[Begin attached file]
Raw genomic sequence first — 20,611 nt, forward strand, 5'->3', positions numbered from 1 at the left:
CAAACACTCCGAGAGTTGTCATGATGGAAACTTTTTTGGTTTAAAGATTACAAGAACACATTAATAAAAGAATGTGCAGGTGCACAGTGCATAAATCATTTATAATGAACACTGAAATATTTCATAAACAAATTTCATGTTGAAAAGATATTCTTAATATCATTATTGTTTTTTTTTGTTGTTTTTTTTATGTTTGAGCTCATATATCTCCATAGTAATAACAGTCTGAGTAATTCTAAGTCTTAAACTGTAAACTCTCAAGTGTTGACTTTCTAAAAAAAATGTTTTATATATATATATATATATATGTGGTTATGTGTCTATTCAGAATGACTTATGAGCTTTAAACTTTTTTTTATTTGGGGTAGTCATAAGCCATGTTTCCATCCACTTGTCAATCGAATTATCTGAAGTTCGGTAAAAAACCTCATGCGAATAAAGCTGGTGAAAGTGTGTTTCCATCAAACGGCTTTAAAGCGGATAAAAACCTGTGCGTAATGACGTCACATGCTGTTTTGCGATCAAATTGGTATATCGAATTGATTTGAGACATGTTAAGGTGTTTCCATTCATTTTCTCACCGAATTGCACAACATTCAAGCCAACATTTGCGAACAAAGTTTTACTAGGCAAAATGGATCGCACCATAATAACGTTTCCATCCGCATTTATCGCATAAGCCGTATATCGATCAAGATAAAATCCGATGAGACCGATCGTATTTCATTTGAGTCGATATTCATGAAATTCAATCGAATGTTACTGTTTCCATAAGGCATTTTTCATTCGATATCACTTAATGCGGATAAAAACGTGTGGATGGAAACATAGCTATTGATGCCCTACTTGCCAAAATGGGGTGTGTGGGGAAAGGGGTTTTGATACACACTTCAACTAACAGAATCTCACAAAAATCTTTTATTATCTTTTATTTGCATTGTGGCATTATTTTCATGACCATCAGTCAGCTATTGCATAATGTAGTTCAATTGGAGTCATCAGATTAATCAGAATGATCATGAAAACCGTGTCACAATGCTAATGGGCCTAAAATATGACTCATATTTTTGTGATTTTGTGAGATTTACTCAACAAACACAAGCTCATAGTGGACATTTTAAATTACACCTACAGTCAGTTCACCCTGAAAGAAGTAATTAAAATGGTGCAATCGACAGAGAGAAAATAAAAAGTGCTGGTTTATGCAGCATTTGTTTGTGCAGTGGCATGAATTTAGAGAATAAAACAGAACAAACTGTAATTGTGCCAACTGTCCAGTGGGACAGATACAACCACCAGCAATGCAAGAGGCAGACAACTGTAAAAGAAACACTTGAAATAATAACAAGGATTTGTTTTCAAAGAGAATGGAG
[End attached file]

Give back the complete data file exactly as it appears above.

Raw genomic sequence first — 20,611 nt, forward strand, 5'->3', positions numbered from 1 at the left:
CAAACACTCCGAGAGTTGTCATGATGGAAACTTTTTTGGTTTAAAGATTACAAGAACACATTAATAAAAGAATGTGCAGGTGCACAGTGCATAAATCATTTATAATGAACACTGAAATATTTCATAAACAAATTTCATGTTGAAAAGATATTCTTAATATCATTATTGTTTTTTTTTGTTGTTTTTTTTATGTTTGAGCTCATATATCTCCATAGTAATAACAGTCTGAGTAATTCTAAGTCTTAAACTGTAAACTCTCAAGTGTTGACTTTCTAAAAAAAATGTTTTATATATATATATATATATATGTGGTTATGTGTCTATTCAGAATGACTTATGAGCTTTAAACTTTTTTTTATTTGGGGTAGTCATAAGCCATGTTTCCATCCACTTGTCAATCGAATTATCTGAAGTTCGGTAAAAAACCTCATGCGAATAAAGCTGGTGAAAGTGTGTTTCCATCAAACGGCTTTAAAGCGGATAAAAACCTGTGCGTAATGACGTCACATGCTGTTTTGCGATCAAATTGGTATATCGAATTGATTTGAGACATGTTAAGGTGTTTCCATTCATTTTCTCACCGAATTGCACAACATTCAAGCCAACATTTGCGAACAAAGTTTTACTAGGCAAAATGGATCGCACCATAATAACGTTTCCATCCGCATTTATCGCATAAGCCGTATATCGATCAAGATAAAATCCGATGAGACCGATCGTATTTCATTTGAGTCGATATTCATGAAATTCAATCGAATGTTACTGTTTCCATAAGGCATTTTTCATTCGATATCACTTAATGCGGATAAAAACGTGTGGATGGAAACATAGCTATTGATGCCCTACTTGCCAAAATGGGGTGTGTGGGGAAAGGGGTTTTGATACACACTTCAACTAACAGAATCTCACAAAAATCTTTTATTATCTTTTATTTGCATTGTGGCATTATTTTCATGACCATCAGTCAGCTATTGCATAATGTAGTTCAATTGGAGTCATCAGATTAATCAGAATGATCATGAAAACCGTGTCACAATGCTAATGGGCCTAAAATATGACTCATATTTTTGTGATTTTGTGAGATTTACTCAACAAACACAAGCTCATAGTGGACATTTTAAATTACACCTACAGTCAGTTCACCCTGAAAGAAGTAATTAAAATGGTGCAATCGACAGAGAGAAAATAAAAAGTGCTGGTTTATGCAGCATTTGTTTGTGCAGTGGCATGAATTTAGAGAATAAAACAGAACAAACTGTAATTGTGCCAACTGTCCAGTGGGACAGATACAACCACCAGCAATGCAAGAGGCAGACAACTGTAAAAGAAACACTTGAAATAATAACAAGGATTTGTTTTCAAAGAGAATGGAG